Courses > PHD Courses
Top image

Management Team
Dutch OR Groups

Landelijk Netwerk Mathematische Besliskunde

Course AGT: Algorithmic Game Theory

Time: Monday 11.00 – 12.45 (March 14 - April 11, April 25 - May 23).
Location: All LNMB courses will be taught on-line until further notice. Upon registration for a course, students receive a link for the video connection.
Lecturer: Prof.dr. G. Schäfer (CWI and University of Amsterdam)

Course description:
Algorithmic Game Theory (AGT) is an interdisciplinary research area that lies in the intersection of Theoretical Computer Science, Discrete Mathematics and Economic Theory. The area builds upon game-theoretic foundations to study situations of strategic decision making, with a particular focus on computational and algorithmic aspects. It combines methodologies and techniques from several disciplines such as complexity theory, algorithm design, discrete and continuous optimization, online decision making and learning, auction and mechanism design, etc.
The overall goal of the course is to build up a mathematical toolbox of state-of-the-art models, methodologies and techniques to study the impact of strategic decision making and to develop efficient algorithms for such environments.
The main topics that will be covered in this course are:
- selfish routing games and the price of anarchy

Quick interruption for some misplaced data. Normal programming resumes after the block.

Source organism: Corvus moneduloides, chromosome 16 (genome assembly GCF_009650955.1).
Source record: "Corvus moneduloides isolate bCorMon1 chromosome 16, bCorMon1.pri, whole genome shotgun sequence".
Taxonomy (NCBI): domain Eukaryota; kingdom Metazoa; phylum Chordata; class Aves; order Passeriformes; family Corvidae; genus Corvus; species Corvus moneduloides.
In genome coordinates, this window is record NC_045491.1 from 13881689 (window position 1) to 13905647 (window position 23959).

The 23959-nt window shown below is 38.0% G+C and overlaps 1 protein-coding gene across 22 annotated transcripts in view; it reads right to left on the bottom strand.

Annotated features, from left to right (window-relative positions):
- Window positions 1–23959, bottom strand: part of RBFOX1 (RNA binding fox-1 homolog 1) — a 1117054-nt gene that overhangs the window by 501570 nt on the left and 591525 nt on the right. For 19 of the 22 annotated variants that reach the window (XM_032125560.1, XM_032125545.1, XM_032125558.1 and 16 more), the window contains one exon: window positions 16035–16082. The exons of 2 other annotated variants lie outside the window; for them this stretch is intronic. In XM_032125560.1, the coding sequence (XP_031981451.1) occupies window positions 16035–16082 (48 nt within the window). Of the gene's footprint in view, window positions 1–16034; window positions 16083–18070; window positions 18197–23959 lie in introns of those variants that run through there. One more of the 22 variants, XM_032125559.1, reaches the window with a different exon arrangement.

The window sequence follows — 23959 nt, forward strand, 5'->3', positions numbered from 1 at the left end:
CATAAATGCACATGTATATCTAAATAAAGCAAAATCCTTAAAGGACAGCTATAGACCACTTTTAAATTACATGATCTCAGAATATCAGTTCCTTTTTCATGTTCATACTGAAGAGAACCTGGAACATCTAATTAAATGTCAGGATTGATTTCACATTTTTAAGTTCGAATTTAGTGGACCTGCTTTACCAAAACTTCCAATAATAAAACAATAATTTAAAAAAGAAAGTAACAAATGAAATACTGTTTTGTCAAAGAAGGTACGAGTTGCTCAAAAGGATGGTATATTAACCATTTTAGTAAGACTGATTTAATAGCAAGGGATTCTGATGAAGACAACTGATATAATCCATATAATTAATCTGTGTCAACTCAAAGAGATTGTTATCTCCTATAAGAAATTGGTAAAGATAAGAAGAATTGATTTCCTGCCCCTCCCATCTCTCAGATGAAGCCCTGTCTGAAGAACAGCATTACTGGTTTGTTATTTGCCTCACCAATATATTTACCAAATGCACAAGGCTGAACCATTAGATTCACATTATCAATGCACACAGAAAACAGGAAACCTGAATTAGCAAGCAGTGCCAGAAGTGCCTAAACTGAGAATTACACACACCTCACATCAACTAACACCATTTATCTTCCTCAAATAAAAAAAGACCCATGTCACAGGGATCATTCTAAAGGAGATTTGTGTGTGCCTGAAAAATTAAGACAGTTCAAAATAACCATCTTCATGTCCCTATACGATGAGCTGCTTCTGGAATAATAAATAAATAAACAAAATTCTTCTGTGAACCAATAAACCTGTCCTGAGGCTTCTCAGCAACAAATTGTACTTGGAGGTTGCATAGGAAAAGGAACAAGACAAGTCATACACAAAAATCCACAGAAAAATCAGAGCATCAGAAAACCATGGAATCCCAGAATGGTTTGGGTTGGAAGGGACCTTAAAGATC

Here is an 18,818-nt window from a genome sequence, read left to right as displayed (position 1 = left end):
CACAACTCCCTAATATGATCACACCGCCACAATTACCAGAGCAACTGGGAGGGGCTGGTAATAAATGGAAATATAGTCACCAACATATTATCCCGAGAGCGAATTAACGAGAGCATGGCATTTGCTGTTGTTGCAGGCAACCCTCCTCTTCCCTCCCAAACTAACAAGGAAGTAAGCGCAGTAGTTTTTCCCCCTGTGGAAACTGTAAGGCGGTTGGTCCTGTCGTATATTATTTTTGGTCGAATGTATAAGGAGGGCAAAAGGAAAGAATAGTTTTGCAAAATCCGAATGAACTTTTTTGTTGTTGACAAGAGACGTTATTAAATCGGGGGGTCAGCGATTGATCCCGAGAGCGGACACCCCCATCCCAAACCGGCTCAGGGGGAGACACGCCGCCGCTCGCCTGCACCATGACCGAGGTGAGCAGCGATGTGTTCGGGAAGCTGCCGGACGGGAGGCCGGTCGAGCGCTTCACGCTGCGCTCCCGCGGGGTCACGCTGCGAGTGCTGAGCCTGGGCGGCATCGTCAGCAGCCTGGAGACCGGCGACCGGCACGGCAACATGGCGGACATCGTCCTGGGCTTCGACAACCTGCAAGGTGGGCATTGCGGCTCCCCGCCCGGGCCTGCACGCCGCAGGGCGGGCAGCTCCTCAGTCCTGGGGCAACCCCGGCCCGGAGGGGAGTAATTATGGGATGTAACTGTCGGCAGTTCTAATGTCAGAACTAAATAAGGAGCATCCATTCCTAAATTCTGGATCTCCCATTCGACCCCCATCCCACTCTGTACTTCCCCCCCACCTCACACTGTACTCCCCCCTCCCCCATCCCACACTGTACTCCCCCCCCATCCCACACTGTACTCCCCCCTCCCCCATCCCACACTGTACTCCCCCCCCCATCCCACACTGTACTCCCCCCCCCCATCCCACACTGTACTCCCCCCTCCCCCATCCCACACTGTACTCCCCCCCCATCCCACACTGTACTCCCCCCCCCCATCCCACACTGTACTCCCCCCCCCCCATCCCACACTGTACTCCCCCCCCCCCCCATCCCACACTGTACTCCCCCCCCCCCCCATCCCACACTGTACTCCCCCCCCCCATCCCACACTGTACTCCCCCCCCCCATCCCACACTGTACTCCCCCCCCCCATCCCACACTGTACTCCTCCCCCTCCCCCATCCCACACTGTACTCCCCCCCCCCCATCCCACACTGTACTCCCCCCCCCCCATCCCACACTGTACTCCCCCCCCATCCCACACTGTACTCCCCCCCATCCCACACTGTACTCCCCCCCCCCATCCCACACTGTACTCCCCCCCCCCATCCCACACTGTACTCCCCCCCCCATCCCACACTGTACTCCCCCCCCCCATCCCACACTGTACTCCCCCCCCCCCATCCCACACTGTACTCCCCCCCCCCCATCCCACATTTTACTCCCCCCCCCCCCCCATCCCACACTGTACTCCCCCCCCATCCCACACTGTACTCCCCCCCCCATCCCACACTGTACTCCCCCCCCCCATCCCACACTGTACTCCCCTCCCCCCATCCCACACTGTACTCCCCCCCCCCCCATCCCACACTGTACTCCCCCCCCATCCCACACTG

- Braess paradox, Stackelberg routing, network tolls
- best-response dynamics and potential games
- selfish load balancing and scheduling
- complexity of equilibrium computation
- quantifying the inefficiency of equilibria
- equilibrium hierarchy and no-regret learning
- smoothness and extension theorems
- markets and fair division

- Lecture notes covering most of the topics will be provided throughout the course.

Additionally, the following books are excellent sources for additional background reading:
- N. Nisan, T. Roughgarden, E. Tardos, and V. V. Vazirani (Editors), Algorithmic Game Theory, Cambridge University Press, 2007.
- T. Roughgarden, Twenty Lectures on Algorithmic Game Theory, Cambridge University Press, 2016.
- Y. Shoham and K. Leyton-Brown, Multiagent Systems, Cambridge University Press, 2009. Note: The full-text of the book (pdf) is available here.
- A. R. Karlin and Y. Peres, Game Theory, Alive, American Mathematical Society, 2016. Note: The full-text of the book (pdf) is available here.
- We will also make use of some additional online resources (references will be provided throughout the course).

- Solid knowledge of complexity theory, mathematical programming, algorithms and optimization.
- Basic knowledge of game theory is advantageous but not required.

Take home problems.

Website for the course:
Website AGT

Address of the lecturer:
Prof.dr. G. Schäfer
CWI, P.O. Box 94079, 1090 GB Amsterdam
Phone: 020 - 592 4165 E-mail: